Posts Tagged ‘Philosopher’


John Locke (1632-1704) Philosopher
Any examination of philosophy leading to Kantian critique of reason will need to know this philosopher. Enlightenment is the age of Voltaire where the irrepressible skeptic tilted his barbed lance at the Church. The Church was running personal lives of men as though it held a monopoly on their religious faith. Faith in reason gave encyclopaedia which in France was to give the Age of Reason an elbow room for man to think for himself without fear of damnation. It fortified men to resist from being muzzled by superstitious fears. Prior to this Spinoza in Holland had created an universe by geometry and logic ( his works are still on the proscribed list of the Church). But Spinoza could survive with no such fears of hell and damnation. Later David Hume during the Enlightenment would launch an assault against superstitious belief saying,’when reason is against man,’he would turn against reason itself. If the age old belief,- faith and hope which had made society into some semblance of working order, were to come down what will replace them made many thinking men dread. Their chief cause for complaint was in the nature of reason. ‘Reason, what stuff is that?’
How would man respond to such confusion and perplexity? John Locke’s work is an important milestone in the advancement of human thought. He took up Franis Bacon’s inductive methods to give it a psychological basis. For the first time here was a philosopher trying to make sense of the instrument itself that stood for reason. How does knowledge arise? He compared the mind as a clean slate tabula rasa on which sense-experience writes in a thousand ways till sensation begets memory and it can play with ideas. Think of it as music is made in the manner scale ladder is used creating infinite combinations. It led to a controversy since he stated that sensations owe to material warp and woof of universe, it was all materialism since according to his argument we may know nothing but matter.
His greatest work is Essay on Human Understanding(1689).

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Francis Bacon (1561-1626)
The clarion call of “Experiment,experiment”was given out by Bacon and it brought all the scholars who were wont to live in their ivory towers to the ground. He ruthlessly dissected existing systems of philosophy,- and found Aristotle much in wanting, and laid down his own line of enquiry. Beginning with induction it was to cut the flab of hypotheses out till the experiments by the process of elimination can lead one to the secrets of nature. As he said,’Put nature to the rack and compel her to bear witness.’ The scientific method of enquiry is considered to be his greatest contribution to thinking. He wrote Novum Organum and it came out in 1621. Next year he was made Viscount of St. Alban. King James appointed him as Lord High Chancellor. Soon he was impeached for bribery, a charge brought against him by his political rival Sir Edward Cole. Fine and imprisonment followed. Shortly thereafter he was pardoned and fine remitted. Ironically his death was caused by his interest in science and experimentation.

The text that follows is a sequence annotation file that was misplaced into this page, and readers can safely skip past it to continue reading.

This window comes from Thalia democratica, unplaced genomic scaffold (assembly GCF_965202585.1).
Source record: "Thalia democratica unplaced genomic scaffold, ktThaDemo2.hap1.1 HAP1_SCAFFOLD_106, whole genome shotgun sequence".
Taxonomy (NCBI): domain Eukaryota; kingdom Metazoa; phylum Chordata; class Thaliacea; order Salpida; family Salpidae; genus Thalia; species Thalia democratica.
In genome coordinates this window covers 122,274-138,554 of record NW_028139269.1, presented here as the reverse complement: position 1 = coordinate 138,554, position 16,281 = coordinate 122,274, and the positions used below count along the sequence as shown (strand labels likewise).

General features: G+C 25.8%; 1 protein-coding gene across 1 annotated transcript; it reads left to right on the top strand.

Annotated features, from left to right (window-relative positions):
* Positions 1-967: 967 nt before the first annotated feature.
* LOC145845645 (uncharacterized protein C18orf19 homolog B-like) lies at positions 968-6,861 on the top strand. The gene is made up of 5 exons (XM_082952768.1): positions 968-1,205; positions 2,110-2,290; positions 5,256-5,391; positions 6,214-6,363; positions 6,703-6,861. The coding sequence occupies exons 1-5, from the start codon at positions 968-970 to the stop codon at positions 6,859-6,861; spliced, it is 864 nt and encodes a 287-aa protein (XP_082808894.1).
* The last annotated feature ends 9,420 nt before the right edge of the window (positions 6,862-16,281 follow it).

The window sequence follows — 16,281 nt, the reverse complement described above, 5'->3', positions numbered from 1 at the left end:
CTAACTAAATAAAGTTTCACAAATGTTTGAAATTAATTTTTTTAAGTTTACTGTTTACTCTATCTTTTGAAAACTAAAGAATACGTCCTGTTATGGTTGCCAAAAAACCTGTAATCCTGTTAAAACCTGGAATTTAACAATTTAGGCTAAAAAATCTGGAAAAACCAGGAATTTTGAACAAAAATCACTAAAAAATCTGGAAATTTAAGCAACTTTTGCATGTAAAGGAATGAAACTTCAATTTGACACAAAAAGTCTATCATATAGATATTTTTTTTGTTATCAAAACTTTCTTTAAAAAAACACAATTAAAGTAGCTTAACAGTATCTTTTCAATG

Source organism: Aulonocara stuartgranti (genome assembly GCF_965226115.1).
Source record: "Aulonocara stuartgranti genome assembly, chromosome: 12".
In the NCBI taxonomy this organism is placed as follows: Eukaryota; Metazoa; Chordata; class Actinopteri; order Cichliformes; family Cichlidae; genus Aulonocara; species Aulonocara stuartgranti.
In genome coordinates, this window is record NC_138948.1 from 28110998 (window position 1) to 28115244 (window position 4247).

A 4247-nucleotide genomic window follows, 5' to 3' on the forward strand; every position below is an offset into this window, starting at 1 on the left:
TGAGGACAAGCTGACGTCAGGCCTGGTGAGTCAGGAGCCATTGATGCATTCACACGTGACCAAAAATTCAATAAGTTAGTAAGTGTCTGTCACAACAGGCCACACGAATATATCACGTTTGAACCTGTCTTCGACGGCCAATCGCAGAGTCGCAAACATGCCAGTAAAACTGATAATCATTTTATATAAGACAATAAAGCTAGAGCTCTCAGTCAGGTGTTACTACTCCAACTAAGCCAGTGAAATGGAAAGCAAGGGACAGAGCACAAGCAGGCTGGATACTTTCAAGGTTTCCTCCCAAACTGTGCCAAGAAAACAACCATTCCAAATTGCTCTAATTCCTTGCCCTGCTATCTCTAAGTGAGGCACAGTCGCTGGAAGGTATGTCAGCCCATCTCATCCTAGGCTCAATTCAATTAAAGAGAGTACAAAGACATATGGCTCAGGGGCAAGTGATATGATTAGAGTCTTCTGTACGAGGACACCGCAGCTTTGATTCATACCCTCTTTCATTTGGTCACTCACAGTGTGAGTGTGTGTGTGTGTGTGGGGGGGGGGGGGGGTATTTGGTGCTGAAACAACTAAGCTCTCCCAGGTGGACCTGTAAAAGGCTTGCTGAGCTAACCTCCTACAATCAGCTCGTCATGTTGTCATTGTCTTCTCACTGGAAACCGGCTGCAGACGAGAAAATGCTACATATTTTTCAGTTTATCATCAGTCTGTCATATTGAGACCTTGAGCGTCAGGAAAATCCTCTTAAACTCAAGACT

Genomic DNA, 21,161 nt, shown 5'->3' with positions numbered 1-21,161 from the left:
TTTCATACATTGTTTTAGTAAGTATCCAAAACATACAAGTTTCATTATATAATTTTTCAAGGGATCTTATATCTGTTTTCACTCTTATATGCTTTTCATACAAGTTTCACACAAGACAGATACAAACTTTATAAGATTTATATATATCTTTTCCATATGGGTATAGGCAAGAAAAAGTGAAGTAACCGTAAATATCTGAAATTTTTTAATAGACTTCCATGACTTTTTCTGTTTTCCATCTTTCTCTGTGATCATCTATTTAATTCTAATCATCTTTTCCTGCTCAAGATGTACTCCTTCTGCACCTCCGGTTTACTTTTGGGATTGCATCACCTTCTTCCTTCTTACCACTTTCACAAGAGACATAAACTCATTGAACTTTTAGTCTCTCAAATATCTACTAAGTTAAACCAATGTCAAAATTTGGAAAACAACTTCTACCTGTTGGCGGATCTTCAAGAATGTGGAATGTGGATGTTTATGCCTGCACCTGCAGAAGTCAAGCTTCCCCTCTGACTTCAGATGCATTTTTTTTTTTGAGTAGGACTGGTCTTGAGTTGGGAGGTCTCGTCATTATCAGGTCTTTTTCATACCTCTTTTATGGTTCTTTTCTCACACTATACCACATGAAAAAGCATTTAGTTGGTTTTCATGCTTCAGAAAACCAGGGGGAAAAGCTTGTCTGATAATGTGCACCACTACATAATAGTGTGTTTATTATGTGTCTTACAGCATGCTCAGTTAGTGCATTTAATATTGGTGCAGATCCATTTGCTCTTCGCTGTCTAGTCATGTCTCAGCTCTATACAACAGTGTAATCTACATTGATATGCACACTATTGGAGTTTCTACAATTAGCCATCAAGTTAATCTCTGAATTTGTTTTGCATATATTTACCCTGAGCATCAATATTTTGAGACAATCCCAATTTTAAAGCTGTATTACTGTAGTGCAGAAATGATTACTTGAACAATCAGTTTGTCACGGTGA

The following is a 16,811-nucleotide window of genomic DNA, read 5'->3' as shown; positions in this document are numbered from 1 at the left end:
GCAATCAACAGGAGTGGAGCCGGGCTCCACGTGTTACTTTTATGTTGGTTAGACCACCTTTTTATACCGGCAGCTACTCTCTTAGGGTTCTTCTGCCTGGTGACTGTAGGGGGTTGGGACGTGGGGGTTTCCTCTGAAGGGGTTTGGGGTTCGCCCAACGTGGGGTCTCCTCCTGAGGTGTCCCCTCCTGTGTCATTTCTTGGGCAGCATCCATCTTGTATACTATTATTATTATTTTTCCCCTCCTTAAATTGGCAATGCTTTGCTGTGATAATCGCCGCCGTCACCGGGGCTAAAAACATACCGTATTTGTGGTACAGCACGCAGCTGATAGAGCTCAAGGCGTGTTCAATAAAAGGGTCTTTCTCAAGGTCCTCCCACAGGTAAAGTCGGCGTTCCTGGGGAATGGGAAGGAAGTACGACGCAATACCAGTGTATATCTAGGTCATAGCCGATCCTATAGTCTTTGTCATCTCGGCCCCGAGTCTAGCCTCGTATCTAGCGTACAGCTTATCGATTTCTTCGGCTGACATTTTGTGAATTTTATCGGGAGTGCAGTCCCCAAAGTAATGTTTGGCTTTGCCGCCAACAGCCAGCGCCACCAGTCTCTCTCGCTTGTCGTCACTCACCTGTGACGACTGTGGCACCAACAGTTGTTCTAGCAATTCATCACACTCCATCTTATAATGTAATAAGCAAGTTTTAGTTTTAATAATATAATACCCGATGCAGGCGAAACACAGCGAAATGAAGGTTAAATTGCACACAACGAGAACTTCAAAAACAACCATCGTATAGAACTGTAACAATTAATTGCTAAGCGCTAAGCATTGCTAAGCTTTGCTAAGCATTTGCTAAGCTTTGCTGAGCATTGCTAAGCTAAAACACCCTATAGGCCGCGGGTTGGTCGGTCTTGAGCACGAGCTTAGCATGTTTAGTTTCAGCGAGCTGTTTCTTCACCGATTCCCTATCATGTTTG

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Thomas Acquinas 1225-1274 theologian,
A teacher of exceptional brilliance Thomas lived at a time when the thoughts of Plato,Avicenna and Maimonides were making waves among the intellectuals. For centuries before him scholars had debated whether faith or reason should be the prime guide for human behavior. In the second century Tertullian relied on faith. St. Augustinian averred that understanding would follow faith. Acquinas in his time came to the conclusion that since faith and reason were currents flowing from the common source, God the creator of faith and revelation, they were bound to agree. His great contribution to Christian theology lay in the manner he provided a synthesis of Christian dogma and the philosophy of the ancients. Both were exhalations from Godhead.
St. Thomas asked professors of theology never to prove an article of faith by rational demonstration since faith was instilled from the reading of the word of God. He averred that to prove it by carnal wisdom was to destroy it. Conversely he urged them not to prove philosophical truths by supplying word of God. Philosophy was not based on revelations but from human reason.